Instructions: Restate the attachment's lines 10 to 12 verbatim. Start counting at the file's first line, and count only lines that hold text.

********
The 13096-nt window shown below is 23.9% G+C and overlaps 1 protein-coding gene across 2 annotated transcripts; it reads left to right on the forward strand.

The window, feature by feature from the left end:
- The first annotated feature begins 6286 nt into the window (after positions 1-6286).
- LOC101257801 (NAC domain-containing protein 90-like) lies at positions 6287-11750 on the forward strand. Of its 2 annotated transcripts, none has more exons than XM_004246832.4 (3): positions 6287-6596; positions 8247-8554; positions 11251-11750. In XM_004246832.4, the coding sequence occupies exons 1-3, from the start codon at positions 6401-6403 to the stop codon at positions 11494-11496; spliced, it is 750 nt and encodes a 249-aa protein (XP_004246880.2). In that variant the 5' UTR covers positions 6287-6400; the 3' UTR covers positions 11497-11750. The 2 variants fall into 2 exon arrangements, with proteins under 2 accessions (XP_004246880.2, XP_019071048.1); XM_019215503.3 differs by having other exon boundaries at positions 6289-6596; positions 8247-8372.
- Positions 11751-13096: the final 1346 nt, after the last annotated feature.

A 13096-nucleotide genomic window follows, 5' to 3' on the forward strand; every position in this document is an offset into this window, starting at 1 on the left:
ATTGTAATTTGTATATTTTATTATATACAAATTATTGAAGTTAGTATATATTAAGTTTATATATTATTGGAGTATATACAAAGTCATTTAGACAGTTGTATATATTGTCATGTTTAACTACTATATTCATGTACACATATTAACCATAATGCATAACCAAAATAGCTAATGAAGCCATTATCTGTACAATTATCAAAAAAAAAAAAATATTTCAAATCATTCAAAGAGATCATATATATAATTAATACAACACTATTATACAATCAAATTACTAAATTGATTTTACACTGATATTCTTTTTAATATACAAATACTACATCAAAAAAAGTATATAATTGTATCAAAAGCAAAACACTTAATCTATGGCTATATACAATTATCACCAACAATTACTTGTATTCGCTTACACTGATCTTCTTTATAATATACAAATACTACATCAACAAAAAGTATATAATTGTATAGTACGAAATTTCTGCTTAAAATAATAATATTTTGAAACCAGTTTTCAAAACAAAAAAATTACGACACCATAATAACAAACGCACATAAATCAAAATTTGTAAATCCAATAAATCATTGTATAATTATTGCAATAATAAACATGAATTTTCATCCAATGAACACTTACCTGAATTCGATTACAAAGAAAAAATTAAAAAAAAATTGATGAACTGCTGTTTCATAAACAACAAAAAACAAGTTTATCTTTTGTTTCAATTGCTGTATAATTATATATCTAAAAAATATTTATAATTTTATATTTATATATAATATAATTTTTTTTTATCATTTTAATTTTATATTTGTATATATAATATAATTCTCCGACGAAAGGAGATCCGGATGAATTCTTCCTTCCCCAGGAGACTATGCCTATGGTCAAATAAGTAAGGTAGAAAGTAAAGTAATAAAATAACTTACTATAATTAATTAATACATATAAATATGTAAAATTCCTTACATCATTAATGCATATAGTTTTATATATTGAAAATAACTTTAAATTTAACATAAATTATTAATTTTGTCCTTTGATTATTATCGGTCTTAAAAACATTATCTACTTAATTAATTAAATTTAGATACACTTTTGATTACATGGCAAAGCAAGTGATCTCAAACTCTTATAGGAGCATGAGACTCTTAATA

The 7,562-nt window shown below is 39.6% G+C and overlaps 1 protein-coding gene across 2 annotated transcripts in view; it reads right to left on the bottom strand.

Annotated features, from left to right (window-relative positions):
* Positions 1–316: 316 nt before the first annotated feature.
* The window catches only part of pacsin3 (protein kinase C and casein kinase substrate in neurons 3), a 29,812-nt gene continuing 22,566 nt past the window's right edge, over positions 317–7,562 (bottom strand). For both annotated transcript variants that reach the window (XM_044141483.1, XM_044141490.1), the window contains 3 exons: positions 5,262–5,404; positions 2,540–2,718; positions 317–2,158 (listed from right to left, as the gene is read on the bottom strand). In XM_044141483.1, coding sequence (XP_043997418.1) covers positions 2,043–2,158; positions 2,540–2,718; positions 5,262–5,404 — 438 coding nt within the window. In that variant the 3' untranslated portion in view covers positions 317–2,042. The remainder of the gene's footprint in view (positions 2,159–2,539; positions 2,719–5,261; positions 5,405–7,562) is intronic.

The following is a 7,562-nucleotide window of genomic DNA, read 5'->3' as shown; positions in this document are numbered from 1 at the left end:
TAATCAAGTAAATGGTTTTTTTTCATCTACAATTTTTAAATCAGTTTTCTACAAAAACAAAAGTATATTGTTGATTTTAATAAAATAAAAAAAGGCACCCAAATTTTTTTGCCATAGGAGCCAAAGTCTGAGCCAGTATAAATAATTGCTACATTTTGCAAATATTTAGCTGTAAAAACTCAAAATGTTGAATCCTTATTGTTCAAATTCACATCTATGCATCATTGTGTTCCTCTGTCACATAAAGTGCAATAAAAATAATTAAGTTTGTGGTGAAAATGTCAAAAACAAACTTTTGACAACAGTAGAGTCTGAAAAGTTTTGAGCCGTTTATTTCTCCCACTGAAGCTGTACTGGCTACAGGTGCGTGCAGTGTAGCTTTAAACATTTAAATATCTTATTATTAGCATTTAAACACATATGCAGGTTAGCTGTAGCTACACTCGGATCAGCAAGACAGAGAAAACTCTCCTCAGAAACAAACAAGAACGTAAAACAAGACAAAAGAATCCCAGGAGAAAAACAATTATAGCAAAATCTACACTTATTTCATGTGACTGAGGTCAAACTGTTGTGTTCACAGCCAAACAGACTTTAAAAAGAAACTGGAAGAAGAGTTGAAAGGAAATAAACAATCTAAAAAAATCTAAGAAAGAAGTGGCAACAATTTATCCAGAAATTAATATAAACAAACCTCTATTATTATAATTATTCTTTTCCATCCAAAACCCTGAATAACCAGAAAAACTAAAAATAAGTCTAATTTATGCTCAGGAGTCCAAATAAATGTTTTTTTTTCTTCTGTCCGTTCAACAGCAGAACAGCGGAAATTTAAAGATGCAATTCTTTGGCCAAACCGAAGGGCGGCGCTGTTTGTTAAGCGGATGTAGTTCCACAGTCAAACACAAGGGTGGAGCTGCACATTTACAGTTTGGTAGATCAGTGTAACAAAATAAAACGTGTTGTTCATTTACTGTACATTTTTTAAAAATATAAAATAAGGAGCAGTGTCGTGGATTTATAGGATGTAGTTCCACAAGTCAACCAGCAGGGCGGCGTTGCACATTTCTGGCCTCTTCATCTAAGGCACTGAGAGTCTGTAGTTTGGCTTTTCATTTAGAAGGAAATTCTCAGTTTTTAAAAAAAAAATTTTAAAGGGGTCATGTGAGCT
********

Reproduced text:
* Positions 1–316: 316 nt before the first annotated feature.
* The window catches only part of pacsin3 (protein kinase C and casein kinase substrate in neurons 3), a 29,812-nt gene continuing 22,566 nt past the window's right edge, over positions 317–7,562 (bottom strand). For both annotated transcript variants that reach the window (XM_044141483.1, XM_044141490.1), the window contains 3 exons: positions 5,262–5,404; positions 2,540–2,718; positions 317–2,158 (listed from right to left, as the gene is read on the bottom strand). In XM_044141483.1, coding sequence (XP_043997418.1) covers positions 2,043–2,158; positions 2,540–2,718; positions 5,262–5,404 — 438 coding nt within the window. In that variant the 3' untranslated portion in view covers positions 317–2,042. The remainder of the gene's footprint in view (positions 2,159–2,539; positions 2,719–5,261; positions 5,405–7,562) is intronic.

The following is a 7,562-nucleotide window of genomic DNA, read 5'->3' as shown; positions in this document are numbered from 1 at the left end: